NCSC building, London

Category One cyber attack ‘a matter of when, not if’, warns UK security chief

Image credit: PA

Ciaran Martin, the head of the National Cyber Security Centre (NCSC), has suggested that an assault that would cripple Britain's electricity grid is probably now inevitable. His warning comes just a day after General Sir Nick Carter urged the UK to prepare for Russian hostilities.

Ciaran Martin warned today that a major cyber attack on the UK is now a matter of “when, not if”.

Martin said the country had been lucky so far in avoiding an all-out assault, or so-called ‘Category One’ incident - a potentially fatal strike that would cripple infrastructure like the power grid or an economic pillar like financial services, possibly as a prelude to a conventional use of force.

The most serious cyber attack on the UK to date was the WannaCry ransomware attack on hospitals last May, which was classed as a ‘Category Two’ incident because there was no direct risk to life.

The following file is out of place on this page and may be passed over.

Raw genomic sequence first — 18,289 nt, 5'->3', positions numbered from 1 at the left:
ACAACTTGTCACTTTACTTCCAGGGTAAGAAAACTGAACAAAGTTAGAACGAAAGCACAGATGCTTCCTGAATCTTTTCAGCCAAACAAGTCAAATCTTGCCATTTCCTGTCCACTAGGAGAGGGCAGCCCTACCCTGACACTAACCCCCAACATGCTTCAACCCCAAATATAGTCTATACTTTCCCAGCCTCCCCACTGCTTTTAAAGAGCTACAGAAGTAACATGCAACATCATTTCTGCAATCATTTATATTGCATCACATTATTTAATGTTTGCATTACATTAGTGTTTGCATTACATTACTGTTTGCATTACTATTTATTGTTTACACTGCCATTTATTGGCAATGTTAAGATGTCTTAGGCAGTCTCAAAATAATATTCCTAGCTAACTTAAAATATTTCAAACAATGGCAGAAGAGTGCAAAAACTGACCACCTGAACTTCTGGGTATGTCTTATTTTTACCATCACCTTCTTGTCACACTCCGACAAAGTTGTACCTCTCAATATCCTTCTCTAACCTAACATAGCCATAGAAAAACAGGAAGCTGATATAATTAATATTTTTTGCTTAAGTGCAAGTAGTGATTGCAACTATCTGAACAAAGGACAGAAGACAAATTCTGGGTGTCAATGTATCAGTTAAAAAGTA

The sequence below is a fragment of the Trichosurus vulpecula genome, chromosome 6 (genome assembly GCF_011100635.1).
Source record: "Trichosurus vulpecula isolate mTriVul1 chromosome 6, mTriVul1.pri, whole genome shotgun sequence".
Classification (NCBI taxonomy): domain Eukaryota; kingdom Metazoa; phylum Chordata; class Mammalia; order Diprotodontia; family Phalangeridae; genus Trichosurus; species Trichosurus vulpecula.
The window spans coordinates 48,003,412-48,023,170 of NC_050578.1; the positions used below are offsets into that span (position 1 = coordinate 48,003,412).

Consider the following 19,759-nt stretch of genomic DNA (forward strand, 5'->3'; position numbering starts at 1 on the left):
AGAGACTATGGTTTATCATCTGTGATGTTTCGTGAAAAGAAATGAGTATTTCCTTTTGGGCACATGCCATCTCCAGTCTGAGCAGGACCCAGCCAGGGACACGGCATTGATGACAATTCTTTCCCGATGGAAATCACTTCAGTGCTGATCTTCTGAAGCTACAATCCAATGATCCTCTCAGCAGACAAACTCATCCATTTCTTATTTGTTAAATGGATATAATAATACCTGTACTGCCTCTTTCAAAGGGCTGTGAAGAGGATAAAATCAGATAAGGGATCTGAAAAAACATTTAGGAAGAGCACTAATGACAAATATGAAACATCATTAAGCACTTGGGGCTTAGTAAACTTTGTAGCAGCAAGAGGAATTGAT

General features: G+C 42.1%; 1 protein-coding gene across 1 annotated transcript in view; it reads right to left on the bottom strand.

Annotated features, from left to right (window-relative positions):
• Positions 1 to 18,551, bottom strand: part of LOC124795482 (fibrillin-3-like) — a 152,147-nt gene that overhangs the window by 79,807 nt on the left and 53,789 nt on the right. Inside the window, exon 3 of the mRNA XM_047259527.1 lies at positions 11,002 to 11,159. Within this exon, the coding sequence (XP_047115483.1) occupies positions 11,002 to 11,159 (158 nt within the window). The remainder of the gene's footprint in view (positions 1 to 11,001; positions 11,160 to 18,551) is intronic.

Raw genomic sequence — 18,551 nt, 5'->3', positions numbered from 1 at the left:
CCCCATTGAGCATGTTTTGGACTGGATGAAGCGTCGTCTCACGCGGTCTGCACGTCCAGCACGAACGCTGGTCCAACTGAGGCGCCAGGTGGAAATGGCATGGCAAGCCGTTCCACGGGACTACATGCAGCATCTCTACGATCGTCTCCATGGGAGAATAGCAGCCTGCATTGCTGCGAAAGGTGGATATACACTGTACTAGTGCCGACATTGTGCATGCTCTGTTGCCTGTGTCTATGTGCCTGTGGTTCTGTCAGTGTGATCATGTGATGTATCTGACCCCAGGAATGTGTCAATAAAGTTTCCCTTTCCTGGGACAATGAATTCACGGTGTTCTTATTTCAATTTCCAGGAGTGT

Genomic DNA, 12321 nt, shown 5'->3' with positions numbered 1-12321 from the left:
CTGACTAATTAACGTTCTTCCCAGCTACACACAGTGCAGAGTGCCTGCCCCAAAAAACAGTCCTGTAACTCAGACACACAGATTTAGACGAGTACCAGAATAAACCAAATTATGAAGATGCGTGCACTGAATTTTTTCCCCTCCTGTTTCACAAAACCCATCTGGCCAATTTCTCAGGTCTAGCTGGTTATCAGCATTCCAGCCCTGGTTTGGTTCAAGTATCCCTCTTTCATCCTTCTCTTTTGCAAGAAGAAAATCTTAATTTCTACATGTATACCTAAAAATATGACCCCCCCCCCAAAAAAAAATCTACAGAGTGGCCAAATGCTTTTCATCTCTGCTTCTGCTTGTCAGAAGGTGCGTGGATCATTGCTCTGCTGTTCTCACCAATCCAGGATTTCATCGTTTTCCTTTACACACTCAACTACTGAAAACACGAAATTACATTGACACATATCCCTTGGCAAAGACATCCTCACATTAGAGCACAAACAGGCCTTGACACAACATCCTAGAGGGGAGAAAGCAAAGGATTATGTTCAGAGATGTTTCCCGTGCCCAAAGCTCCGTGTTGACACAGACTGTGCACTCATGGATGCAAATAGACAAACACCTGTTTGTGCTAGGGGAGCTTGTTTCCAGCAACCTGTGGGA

In an interview with The Guardian, Martin said: “I think it is a matter of when, not if, and we will be fortunate to come to the end of the decade without having to trigger a Category One attack.”

He said there had already been a “series of intrusions” by Russia “for espionage and possible pre-positioning into key sectors”.

British Army chief General Sir Nick Carter yesterday warned of the danger of a “hybrid” attack using both conventional military and cyber warfare methods. He called for investment in the army, navy and airforce to keep pace with Russia and said that Britain must prepare to “fight the war we might have to fight”.

Although the army chief stressed he did “not in any way” wish to suggest that Russia would go to war with the UK in the traditional sense, he said Moscow “could initiate hostilities sooner than we expect”.

Itsik Mantin, director of security research at cyber company Imperva, said the NCSC was right to issue its warning.

Mantin said: “If the attackers won’t find their way in through the fortified perimeter, they will find their way in through social engineering or recruiting an insider.

Security officers need not only to invest in building walls to prevent penetration and tools to detect attacks, but also to assume that breaches will happen - if they haven’t happened already - and to focus on post-infection detection and incident response procedures.

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